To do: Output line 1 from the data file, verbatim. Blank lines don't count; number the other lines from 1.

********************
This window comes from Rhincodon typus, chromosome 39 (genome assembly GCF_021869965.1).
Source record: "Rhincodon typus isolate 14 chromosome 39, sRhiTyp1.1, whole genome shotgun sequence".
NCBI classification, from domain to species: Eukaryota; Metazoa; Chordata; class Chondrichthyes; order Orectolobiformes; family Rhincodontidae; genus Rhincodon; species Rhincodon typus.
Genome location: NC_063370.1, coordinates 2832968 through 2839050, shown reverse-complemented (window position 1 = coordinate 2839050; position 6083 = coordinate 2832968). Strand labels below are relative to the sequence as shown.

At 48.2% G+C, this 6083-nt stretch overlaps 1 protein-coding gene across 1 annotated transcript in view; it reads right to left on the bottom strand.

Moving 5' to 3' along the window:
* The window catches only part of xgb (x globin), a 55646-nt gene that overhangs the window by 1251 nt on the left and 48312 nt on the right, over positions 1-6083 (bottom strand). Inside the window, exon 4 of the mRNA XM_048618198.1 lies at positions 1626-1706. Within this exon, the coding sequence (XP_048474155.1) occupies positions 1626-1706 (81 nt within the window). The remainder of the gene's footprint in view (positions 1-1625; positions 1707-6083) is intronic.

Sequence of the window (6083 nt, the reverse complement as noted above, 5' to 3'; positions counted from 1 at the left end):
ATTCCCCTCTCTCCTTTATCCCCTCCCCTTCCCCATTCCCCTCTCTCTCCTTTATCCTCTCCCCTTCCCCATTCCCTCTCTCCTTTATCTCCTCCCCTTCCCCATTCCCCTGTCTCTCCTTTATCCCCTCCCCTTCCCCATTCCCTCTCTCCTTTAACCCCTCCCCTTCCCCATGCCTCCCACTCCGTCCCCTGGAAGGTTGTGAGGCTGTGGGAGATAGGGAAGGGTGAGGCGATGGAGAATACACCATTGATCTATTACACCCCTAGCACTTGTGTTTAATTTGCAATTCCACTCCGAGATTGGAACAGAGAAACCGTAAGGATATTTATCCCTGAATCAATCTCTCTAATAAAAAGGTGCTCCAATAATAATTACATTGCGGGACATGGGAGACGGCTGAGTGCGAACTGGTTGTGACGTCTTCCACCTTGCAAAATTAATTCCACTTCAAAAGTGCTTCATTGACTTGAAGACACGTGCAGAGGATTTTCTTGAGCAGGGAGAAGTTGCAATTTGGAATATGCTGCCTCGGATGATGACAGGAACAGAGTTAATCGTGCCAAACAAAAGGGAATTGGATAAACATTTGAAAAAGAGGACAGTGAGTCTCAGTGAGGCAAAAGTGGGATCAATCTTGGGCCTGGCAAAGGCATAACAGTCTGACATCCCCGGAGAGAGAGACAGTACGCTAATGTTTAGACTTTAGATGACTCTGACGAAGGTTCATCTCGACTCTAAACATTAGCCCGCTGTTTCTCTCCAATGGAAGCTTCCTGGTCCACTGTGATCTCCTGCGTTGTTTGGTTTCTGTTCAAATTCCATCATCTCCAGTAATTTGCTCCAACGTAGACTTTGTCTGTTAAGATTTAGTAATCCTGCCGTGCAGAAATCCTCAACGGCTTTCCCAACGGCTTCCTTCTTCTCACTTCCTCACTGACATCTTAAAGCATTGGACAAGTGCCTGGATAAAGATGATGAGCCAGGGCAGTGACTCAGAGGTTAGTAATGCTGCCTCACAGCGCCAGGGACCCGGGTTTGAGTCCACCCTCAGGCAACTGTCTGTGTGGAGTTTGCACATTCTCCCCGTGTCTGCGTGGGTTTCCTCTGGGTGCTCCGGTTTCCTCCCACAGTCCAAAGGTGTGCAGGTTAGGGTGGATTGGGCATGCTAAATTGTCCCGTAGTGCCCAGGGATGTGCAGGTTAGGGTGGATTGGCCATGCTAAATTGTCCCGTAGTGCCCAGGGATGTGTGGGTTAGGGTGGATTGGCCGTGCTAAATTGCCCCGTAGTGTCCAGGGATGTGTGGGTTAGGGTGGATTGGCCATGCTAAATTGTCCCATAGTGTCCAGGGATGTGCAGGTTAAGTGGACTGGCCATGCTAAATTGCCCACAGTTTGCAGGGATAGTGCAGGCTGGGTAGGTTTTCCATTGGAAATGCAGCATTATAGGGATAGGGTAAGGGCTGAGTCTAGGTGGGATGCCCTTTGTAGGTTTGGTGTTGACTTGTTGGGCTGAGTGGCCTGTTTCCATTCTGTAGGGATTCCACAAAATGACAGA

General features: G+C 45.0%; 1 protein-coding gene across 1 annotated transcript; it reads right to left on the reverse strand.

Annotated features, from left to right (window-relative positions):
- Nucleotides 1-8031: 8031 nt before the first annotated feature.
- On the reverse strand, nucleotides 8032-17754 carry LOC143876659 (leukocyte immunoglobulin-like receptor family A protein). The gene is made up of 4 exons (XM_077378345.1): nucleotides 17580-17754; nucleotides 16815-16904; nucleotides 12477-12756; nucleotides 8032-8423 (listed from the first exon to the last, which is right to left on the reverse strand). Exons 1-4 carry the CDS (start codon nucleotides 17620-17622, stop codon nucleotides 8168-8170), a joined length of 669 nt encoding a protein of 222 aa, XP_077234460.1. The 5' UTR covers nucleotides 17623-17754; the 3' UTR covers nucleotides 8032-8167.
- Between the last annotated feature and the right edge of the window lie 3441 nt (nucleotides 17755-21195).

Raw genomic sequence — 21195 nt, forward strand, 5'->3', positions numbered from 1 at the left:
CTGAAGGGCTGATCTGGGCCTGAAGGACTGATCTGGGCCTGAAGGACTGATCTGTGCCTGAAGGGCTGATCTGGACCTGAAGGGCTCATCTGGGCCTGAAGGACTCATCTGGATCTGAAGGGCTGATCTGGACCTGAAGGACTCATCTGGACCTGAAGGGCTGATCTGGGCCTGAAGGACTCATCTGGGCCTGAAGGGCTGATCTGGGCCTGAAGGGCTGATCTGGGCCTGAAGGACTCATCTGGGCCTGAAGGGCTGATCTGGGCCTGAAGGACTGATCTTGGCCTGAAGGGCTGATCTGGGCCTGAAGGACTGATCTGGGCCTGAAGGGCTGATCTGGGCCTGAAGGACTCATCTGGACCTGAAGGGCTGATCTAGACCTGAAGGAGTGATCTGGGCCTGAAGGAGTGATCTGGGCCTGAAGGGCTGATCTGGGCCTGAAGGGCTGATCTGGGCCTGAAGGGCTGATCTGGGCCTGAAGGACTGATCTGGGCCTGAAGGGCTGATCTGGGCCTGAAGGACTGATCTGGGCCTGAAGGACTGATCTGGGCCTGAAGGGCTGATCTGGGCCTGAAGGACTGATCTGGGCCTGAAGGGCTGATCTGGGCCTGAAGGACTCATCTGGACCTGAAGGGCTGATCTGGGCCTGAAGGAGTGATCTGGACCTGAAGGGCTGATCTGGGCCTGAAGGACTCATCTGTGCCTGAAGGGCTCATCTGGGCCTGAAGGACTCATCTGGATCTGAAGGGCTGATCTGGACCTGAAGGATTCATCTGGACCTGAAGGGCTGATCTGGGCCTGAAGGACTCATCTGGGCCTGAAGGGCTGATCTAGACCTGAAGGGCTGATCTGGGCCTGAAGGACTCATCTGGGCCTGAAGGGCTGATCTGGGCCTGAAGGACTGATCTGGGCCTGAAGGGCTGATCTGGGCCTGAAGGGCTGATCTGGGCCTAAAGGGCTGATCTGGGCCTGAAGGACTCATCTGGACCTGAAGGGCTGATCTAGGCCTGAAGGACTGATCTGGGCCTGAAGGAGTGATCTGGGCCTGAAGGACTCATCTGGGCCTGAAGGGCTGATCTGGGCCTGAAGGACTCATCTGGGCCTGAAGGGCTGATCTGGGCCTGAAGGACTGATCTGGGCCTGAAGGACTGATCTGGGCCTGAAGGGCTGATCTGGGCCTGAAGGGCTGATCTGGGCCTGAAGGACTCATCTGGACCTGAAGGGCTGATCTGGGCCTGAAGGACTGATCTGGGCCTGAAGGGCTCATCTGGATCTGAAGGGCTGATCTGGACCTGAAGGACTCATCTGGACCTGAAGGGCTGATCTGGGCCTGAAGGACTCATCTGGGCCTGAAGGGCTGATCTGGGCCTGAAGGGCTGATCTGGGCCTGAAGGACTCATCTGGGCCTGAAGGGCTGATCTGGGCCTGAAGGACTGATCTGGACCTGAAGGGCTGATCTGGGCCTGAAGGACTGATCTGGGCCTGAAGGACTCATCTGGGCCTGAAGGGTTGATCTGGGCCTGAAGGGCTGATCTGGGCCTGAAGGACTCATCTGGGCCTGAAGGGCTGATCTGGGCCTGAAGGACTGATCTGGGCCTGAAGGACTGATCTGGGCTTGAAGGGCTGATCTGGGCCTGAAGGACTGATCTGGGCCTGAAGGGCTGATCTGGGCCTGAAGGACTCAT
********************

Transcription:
This window comes from Rhincodon typus, chromosome 39 (genome assembly GCF_021869965.1).